GRAPEVINE, Texas — CEO Brian Reed has announced he will leave F&I Express, the technology solutions provider he co-founded more than a decade ago. He will be succeeded by CIO Gary Peek, who assumes the role of vice president and general manager.

Reed’s departure comes as a mild surprise, even to him, the executive told F&I and Showroom. He had planned to remain with F&I Express through 2019 following the company’s Oct. 1, 2018, acquisition by Cox Automotive.

“When they purchased the company, I said I wanted to stick around, but as time went on, I decided it was time to go,” Reed said. “I had brought Gary Peek in a year and a half ago as CIO, knowing he was capable of replacing me. I made the decision I would retire from F&I Express.”

Reed said his phone has been “ringing off the hook” with well-wishers and new opportunities. He will remain with F&I Express in an advisory role for the next 90 days. The company will continue to operate as a subsidiary of Cox Automotive, continuing a collaboration to advance F&I technology that began in 2008, and its management team, including executives Rich Apicella and Roger Hildebrandt, will stay in place, Reed said.

Reed has earned a reputation as a tireless advocate for new and emerging F&I technology, being among the first to embrace electronic menus and contracting, among other advancements, and spending the past decade building a network of F&I product providers, auto finance sources, and digital retailers. Each has contributed in their own way, Reed said, but agents stand out for recognizing early on the benefits of improved connectivity and helping to drive integrations forward.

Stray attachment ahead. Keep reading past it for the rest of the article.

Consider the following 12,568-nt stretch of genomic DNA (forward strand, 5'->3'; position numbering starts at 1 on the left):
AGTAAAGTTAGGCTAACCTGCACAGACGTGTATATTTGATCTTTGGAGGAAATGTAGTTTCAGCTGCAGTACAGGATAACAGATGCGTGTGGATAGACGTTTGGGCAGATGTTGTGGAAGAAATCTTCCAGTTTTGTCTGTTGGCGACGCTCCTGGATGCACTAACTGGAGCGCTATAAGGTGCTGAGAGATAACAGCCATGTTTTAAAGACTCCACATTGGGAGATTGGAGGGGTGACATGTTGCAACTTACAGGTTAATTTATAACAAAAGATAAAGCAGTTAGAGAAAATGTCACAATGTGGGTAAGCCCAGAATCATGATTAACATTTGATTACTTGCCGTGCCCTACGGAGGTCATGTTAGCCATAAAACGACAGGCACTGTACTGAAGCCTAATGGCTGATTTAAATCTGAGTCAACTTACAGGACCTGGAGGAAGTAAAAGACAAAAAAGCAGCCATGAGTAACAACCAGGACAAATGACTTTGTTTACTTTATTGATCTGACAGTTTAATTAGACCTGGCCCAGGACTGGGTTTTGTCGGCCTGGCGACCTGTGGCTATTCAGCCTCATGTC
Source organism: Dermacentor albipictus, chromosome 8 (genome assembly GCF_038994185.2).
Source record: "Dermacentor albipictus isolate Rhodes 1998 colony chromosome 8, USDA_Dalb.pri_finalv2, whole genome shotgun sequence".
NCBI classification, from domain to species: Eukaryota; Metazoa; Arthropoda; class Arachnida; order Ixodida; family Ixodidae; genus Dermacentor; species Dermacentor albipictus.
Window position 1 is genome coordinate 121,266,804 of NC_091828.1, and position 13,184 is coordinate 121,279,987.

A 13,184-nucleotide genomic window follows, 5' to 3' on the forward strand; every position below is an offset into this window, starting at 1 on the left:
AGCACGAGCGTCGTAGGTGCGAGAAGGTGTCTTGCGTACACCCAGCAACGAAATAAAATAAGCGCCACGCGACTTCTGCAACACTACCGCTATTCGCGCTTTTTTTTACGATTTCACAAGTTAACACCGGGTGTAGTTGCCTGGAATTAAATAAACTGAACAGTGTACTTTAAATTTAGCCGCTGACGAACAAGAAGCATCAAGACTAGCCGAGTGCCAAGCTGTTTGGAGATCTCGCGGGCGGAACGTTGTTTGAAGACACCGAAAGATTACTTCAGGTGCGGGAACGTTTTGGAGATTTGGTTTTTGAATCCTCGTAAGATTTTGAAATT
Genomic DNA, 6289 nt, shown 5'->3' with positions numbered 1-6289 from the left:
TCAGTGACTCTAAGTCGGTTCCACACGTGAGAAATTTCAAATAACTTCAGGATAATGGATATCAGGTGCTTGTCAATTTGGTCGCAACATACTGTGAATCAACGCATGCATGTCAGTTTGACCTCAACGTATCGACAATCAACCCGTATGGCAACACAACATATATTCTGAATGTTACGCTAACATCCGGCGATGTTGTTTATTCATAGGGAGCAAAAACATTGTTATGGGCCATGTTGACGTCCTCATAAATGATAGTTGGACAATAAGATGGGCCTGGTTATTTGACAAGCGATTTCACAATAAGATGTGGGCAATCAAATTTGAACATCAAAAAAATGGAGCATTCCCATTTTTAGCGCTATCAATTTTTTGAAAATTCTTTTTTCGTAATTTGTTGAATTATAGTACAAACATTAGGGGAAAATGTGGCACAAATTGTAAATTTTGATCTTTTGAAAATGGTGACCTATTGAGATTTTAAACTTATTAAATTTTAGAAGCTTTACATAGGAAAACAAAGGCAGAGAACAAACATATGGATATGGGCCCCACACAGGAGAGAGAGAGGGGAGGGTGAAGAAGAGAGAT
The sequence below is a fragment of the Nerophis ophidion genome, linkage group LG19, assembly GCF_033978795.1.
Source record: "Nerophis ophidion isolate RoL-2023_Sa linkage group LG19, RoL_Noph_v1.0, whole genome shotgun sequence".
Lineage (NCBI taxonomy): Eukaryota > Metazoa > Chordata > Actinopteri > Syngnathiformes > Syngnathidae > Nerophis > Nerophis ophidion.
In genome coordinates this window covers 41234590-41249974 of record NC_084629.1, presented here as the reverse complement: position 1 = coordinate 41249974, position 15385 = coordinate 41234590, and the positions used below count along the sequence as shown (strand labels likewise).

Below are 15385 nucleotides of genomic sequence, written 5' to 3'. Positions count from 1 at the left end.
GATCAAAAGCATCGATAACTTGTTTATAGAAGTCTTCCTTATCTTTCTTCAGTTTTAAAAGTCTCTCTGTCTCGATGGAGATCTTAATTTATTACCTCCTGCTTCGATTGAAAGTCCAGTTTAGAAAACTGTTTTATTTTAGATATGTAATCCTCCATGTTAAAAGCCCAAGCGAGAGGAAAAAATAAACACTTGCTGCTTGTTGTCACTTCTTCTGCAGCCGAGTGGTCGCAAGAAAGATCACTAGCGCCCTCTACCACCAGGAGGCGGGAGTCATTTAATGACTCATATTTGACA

“I will always hold the agent and F&I provider group close to my heart for what they’ve contributed to the success of this business,” Reed said.

Asked whether he had accomplished what he’d set out to do when he founded F&I Express, Reed said the industry has made “tremendous” progress toward his stated goals of full adoption of econtracting and giving F&I an online presence to move it forward in the car-buying process.

“A large part of the market is there, and the part that is not there is working on its strategy. When we started, they said, ‘Dealers don’t want to have an electronic process. They like the five-ply forms.’ They’re not saying that anymore,” Reed said. “I know exactly where the market’s going, and I knew where it was going in 2008. It’s just taking a little more time to get there.”

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